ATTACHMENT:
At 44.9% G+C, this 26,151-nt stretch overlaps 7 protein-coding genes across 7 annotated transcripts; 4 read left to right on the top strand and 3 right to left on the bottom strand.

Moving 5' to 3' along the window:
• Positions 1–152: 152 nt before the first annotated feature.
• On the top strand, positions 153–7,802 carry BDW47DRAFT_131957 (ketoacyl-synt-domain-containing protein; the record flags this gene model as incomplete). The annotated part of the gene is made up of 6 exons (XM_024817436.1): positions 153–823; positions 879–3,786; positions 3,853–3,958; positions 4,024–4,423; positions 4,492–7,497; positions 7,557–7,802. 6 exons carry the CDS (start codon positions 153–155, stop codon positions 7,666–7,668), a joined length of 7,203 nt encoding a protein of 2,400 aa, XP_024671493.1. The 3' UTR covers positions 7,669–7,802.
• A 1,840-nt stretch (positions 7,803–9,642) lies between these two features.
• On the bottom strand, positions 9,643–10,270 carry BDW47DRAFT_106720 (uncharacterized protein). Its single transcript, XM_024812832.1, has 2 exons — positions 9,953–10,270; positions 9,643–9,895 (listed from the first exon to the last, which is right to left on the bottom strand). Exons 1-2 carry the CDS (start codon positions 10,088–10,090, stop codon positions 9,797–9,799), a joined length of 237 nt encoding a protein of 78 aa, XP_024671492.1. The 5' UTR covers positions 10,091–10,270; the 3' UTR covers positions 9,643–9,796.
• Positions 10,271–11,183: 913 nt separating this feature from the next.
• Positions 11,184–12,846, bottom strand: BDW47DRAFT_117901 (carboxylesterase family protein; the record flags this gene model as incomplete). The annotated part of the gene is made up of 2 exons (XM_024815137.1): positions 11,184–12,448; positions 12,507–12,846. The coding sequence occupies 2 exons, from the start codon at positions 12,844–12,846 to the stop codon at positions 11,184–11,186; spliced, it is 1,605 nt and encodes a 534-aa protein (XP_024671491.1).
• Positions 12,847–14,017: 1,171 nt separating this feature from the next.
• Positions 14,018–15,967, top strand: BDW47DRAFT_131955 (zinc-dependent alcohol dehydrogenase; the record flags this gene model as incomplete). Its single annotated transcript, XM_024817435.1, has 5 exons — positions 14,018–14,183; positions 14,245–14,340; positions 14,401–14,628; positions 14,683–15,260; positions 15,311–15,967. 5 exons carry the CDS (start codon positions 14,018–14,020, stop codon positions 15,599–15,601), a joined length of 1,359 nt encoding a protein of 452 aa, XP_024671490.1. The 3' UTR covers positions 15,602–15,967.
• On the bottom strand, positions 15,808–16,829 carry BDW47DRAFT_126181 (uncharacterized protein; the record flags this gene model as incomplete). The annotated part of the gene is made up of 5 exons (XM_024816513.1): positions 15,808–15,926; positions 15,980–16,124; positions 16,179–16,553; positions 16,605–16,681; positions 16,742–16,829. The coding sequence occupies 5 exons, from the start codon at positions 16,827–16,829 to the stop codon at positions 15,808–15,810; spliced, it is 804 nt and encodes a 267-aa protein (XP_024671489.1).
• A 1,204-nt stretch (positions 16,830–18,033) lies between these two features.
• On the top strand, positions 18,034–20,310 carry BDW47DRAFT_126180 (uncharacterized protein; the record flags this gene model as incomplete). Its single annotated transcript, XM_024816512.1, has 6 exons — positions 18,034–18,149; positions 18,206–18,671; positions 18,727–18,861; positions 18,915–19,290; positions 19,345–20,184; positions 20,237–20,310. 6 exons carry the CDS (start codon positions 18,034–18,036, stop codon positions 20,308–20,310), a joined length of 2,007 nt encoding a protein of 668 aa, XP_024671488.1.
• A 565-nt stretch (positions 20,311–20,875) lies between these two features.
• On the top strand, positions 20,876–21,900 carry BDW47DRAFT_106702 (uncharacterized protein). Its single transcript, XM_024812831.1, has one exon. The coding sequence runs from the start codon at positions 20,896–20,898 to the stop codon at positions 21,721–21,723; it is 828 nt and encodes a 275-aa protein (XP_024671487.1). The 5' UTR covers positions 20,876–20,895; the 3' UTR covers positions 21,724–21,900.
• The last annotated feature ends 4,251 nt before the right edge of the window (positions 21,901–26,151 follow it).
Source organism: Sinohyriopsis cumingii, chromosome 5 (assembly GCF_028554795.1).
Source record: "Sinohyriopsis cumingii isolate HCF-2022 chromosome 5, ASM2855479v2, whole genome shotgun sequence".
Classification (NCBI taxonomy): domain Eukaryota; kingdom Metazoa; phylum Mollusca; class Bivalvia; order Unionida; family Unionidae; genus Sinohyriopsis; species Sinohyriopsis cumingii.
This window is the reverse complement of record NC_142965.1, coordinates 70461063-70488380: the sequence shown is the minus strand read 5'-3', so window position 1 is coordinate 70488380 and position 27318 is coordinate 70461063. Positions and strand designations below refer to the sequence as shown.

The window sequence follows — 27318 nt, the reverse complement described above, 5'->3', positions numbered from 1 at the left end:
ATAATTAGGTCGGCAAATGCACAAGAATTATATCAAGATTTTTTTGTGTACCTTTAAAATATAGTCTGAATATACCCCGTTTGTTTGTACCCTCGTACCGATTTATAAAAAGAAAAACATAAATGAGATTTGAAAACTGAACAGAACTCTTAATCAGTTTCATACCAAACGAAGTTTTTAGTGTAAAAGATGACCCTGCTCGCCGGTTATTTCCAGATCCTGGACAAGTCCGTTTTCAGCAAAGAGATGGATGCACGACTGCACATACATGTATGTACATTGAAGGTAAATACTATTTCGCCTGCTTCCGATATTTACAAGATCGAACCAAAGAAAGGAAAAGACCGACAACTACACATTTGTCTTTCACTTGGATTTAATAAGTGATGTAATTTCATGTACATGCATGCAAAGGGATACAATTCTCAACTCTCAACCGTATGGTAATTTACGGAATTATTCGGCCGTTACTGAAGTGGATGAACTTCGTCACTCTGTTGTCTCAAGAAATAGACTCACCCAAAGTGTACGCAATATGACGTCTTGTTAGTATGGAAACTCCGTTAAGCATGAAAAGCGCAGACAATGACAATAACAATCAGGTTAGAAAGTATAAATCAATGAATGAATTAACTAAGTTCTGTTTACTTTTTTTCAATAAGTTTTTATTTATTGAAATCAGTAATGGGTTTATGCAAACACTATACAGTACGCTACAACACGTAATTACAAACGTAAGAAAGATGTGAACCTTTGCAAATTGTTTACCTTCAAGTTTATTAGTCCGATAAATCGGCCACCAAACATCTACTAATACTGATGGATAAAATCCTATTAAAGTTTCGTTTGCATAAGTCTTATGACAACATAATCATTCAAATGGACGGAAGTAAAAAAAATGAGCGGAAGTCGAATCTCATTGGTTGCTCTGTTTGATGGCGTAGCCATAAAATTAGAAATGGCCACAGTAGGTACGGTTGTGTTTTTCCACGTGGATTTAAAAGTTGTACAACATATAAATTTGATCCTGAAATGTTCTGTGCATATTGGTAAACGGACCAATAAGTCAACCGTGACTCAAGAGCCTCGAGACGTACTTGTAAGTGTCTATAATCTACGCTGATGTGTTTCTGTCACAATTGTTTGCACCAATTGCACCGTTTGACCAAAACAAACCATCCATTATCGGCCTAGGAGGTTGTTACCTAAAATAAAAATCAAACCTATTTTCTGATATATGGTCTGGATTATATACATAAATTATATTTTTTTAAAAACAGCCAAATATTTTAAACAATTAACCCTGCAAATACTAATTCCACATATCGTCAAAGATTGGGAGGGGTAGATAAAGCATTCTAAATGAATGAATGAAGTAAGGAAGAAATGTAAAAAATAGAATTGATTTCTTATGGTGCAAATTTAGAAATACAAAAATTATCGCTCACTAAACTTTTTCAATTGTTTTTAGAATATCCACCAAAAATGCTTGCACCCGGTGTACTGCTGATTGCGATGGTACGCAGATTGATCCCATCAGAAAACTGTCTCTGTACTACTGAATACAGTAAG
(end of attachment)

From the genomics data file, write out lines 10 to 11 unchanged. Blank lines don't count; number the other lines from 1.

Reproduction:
• Positions 14,018–15,967, top strand: BDW47DRAFT_131955 (zinc-dependent alcohol dehydrogenase; the record flags this gene model as incomplete). Its single annotated transcript, XM_024817435.1, has 5 exons — positions 14,018–14,183; positions 14,245–14,340; positions 14,401–14,628; positions 14,683–15,260; positions 15,311–15,967. 5 exons carry the CDS (start codon positions 14,018–14,020, stop codon positions 15,599–15,601), a joined length of 1,359 nt encoding a protein of 452 aa, XP_024671490.1. The 3' UTR covers positions 15,602–15,967.
• On the bottom strand, positions 15,808–16,829 carry BDW47DRAFT_126181 (uncharacterized protein; the record flags this gene model as incomplete). The annotated part of the gene is made up of 5 exons (XM_024816513.1): positions 15,808–15,926; positions 15,980–16,124; positions 16,179–16,553; positions 16,605–16,681; positions 16,742–16,829. The coding sequence occupies 5 exons, from the start codon at positions 16,827–16,829 to the stop codon at positions 15,808–15,810; spliced, it is 804 nt and encodes a 267-aa protein (XP_024671489.1).